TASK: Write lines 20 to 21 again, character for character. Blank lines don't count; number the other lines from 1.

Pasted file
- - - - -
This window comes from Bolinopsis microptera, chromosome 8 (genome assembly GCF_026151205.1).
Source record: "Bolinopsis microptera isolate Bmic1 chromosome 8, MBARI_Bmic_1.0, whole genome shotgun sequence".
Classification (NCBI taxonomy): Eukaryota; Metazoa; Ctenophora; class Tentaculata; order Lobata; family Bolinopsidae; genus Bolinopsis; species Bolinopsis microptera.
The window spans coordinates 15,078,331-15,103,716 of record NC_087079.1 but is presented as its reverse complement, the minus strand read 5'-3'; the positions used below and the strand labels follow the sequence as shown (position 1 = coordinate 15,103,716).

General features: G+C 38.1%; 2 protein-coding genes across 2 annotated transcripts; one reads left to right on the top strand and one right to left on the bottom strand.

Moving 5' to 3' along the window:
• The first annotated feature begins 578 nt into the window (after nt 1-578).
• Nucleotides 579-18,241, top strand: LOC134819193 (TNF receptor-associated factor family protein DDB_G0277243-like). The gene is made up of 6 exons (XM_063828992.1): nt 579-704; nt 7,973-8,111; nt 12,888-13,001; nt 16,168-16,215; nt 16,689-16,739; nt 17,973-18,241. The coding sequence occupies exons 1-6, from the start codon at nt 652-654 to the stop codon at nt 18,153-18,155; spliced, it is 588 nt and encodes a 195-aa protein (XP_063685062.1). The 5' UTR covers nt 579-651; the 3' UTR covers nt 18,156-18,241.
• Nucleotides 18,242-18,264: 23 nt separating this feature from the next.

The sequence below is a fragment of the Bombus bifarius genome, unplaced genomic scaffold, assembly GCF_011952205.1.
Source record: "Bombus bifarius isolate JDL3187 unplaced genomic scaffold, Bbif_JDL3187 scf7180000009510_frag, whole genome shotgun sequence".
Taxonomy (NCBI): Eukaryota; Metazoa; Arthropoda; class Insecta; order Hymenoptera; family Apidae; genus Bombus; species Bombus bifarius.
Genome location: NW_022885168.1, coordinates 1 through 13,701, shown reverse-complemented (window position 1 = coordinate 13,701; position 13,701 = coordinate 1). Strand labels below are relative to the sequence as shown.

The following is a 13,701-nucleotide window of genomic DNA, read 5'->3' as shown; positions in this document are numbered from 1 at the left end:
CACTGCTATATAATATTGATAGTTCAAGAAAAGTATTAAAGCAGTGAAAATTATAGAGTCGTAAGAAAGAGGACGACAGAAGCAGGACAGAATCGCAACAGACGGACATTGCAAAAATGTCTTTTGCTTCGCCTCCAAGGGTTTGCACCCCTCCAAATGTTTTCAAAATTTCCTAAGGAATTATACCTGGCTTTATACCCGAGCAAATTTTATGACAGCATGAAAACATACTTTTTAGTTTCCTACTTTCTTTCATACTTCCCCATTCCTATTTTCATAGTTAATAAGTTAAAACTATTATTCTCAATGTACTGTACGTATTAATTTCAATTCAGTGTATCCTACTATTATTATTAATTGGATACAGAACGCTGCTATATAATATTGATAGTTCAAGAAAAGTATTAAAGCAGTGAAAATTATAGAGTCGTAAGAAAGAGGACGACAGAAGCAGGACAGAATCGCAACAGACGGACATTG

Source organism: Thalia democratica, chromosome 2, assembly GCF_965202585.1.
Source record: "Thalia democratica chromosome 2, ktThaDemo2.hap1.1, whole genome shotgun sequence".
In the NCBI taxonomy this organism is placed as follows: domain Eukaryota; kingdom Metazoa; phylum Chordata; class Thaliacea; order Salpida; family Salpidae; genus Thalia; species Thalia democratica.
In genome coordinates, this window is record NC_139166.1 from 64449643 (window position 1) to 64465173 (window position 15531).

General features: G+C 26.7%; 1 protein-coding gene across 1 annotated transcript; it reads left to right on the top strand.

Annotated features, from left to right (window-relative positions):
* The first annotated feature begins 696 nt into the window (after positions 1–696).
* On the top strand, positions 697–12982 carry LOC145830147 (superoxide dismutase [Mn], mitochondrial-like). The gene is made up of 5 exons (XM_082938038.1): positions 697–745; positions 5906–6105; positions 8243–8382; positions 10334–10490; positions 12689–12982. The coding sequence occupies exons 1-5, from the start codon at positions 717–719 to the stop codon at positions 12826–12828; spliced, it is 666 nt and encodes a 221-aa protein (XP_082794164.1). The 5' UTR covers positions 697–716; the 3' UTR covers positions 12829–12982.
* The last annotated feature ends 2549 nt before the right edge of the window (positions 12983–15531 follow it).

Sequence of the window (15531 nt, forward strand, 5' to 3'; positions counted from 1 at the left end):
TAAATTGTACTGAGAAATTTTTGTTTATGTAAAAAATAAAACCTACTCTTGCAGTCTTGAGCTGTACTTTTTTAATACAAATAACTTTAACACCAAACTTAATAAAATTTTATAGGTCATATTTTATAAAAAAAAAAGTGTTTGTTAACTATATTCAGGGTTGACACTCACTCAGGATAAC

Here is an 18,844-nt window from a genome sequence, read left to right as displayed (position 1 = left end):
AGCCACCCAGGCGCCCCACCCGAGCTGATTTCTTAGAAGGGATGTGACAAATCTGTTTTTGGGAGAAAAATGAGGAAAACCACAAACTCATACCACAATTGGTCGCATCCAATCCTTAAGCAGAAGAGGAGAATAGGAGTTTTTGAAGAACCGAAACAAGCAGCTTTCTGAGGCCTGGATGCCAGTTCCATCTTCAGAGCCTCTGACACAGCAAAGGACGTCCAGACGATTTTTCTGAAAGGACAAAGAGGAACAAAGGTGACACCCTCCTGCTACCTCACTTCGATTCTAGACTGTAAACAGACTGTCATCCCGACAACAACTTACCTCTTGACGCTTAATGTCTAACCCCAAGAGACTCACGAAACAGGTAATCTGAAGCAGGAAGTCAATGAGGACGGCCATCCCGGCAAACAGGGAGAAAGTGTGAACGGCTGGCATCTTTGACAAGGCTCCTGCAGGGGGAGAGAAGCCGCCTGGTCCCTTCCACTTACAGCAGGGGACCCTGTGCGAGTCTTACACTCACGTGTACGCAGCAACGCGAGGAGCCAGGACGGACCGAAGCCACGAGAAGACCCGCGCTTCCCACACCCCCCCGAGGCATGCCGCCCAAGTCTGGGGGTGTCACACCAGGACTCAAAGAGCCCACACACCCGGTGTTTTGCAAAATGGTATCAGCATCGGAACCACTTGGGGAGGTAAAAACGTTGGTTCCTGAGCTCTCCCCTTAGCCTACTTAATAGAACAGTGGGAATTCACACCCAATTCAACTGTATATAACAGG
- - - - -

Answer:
General features: G+C 26.7%; 1 protein-coding gene across 1 annotated transcript; it reads left to right on the top strand.

Annotated features, from left to right (window-relative positions):